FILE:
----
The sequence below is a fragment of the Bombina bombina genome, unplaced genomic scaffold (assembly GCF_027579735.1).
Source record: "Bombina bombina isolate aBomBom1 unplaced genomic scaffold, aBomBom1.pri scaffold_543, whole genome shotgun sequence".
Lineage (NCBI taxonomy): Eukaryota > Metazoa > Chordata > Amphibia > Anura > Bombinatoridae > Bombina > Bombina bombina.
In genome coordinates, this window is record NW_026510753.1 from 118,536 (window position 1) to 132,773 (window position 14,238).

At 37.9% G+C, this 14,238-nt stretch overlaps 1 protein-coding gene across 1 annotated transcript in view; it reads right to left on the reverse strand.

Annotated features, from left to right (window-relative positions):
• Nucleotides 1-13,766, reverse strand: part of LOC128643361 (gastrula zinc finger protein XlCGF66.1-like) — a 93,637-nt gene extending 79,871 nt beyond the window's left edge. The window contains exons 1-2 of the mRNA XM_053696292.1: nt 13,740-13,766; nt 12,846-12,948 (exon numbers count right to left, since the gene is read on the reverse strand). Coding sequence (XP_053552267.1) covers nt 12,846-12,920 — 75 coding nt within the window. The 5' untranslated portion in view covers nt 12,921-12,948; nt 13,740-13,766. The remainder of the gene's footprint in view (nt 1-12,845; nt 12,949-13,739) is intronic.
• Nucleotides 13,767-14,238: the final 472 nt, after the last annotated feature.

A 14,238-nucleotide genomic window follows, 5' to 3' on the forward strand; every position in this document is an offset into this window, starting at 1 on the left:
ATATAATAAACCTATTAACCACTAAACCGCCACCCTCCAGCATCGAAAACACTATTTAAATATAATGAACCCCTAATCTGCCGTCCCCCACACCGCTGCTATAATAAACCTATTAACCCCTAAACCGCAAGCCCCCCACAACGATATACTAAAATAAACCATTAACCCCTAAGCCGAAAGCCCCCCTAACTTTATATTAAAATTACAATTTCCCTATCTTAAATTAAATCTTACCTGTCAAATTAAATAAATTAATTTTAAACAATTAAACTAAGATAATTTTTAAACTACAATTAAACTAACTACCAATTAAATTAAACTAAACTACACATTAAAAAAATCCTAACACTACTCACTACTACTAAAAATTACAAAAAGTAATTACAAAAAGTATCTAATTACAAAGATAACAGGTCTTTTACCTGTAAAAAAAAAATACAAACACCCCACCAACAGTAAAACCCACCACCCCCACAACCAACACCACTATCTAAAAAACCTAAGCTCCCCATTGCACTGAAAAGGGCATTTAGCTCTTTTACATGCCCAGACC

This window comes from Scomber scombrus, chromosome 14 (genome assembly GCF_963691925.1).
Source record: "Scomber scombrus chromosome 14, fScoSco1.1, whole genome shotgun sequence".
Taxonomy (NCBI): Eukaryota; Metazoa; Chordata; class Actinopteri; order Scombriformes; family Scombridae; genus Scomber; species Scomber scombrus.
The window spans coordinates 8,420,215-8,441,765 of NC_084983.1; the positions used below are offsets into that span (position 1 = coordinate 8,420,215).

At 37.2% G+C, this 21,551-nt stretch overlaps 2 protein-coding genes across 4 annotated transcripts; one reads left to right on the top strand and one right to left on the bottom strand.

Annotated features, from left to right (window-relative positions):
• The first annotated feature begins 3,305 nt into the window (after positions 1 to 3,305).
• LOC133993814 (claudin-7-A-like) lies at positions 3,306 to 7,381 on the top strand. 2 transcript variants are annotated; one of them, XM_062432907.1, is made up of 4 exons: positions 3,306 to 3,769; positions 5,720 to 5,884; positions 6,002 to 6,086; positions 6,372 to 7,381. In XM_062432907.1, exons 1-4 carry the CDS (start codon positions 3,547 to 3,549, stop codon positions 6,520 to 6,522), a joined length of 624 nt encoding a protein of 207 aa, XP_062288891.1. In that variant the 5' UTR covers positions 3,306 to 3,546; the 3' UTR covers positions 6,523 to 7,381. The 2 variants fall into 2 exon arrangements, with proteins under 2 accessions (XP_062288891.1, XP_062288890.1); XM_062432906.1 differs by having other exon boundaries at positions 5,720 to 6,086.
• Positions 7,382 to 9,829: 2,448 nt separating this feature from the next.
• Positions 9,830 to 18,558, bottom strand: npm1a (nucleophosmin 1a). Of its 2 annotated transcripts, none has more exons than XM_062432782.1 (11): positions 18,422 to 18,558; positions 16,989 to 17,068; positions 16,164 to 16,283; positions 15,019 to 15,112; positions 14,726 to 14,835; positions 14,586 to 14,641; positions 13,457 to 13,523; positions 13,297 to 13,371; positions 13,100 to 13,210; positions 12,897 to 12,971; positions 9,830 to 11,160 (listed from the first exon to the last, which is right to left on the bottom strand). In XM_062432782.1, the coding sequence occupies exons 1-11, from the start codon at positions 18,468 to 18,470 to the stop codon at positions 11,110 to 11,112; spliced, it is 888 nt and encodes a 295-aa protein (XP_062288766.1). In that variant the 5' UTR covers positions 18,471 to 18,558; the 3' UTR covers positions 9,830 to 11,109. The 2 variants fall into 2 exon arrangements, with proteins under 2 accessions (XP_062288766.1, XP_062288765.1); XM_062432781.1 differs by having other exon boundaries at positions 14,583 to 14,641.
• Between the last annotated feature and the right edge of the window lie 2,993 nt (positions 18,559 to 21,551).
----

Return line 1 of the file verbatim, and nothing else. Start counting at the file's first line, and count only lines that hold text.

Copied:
The sequence below is a fragment of the Bombina bombina genome, unplaced genomic scaffold (assembly GCF_027579735.1).